3. (3) The fear of judgment. This is mentioned in verses 12 and 18, and in 2 Timothy 4:6-8 – compare Hebrews 10:27. Notice the last three words in 2 Timothy 1:12 – “for that day”. These words refer to the day when Christians will be present at the Judgment Seat of Christ. We need have no fear that we shall be judged for our sins, for Christ has borne our judgment in His death upon the Cross – look up John 5:24 and compare Romans 8:1.

The Holy Spirit dwells within us to deliver us from fear: the fear of reproach and persecution, the fear of death and the fear of judgment.



“God has given us the Spirit of power” – compare Luke 24:49 and Acts 1:8. What is the power which the Holy Spirit gives to us? It is Himself. In what way is He our power? How does His power within us manifest itself? The answer is – in Christ-like living and witnessing. Timothy was timid about witnessing, as verse 8 makes quite clear, so Paul tells him that God has given him the Spirit of power to make him a living, vital, powerful witness – and surely that is our great need! We need the power of the Holy Spirit to make us effective witnesses for the Lord just where He has placed us, in the home, the business, the workshop etc. We need power to be holy – (1 Thessalonians 4:7-8); power to be courageous (Acts 4:29); power to pray (Acts 4:31); power to suffer (Acts 5:41); and maybe, power to die for the Lord (Acts 7:54-60). Do you feel far too weak to live and to labour for the Lord? Rely upon the Holy Spirit, who dwells within you, to give you power.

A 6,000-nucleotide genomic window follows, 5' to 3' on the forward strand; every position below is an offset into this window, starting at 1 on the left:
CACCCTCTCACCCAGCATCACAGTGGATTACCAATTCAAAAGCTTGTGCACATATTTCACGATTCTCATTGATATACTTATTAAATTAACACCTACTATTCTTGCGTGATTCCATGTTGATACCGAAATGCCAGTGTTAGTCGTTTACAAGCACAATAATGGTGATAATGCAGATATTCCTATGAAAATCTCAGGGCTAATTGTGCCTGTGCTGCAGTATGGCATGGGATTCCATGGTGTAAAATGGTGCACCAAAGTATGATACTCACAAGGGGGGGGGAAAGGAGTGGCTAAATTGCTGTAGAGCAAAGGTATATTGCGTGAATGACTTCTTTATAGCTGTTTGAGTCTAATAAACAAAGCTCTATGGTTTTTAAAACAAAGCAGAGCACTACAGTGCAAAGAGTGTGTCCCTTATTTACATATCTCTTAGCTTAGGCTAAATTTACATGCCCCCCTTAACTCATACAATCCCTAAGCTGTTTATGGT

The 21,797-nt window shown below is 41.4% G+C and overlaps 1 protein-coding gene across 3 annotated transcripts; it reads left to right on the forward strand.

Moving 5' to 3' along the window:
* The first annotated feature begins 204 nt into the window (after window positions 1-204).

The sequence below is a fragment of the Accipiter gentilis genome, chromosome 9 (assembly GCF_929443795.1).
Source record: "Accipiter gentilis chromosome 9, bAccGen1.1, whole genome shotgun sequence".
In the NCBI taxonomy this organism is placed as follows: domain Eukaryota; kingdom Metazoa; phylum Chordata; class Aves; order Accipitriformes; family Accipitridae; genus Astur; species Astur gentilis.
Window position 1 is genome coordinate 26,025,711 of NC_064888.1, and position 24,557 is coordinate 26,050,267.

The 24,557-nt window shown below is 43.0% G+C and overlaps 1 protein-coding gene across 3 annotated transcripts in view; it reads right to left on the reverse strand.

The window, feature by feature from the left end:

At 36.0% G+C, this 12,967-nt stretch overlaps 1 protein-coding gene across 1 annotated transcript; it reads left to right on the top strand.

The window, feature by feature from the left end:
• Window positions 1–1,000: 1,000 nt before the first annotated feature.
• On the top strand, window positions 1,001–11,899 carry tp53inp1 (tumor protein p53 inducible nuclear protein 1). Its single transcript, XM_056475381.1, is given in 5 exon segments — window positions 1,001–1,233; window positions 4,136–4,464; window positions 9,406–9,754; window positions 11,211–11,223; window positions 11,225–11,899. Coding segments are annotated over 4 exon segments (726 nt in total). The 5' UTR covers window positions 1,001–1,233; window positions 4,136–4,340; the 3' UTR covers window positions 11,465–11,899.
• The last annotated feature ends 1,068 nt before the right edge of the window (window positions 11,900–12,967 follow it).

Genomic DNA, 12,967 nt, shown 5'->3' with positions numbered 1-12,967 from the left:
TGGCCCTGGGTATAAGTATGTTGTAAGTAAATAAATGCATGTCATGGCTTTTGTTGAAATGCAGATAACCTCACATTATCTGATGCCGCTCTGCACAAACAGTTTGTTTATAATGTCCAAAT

This is the first mark of a Spirit-filled life; the one quality that should characterise us as Christians. The Lord Jesus said to His disciples – look up John 13:34-35, and compare Galatians 5:22. How we need to be filled with love! – compare Romans 5:1-5. But it is not enough, when we are conscious of our need of love, to screw ourselves up and say, ‘I am going to be more loving.’ Such resolution will not make us more loving. This love, which is the sum of holiness (for in Romans 13:10 we read that “Love is the fulfilment of the law”), is reproduced in us by the Holy Spirit. Read through 1 Corinthians chapter 13 and thank God that the Holy Spirit dwells in you to enrich your whole life with love.



The Holy Spirit, who dwells within us, is wonderfully described in Isaiah 11:2. The Holy Spirit living in us promotes self-discipline which is revealed in wisdom, understanding, knowledge and right living. We have all these in the Person of the Holy Spirit. He gives to us discernment and understanding and knowledge of the will of God, so that we may live lives that are pleasing to God and useful in His service.

In this study we have considered the Holy Spirit’s work in the believer. There is one thing to add in conclusion. The measure in which we shall experience His working in us will depend on our full surrender to Him and to His will.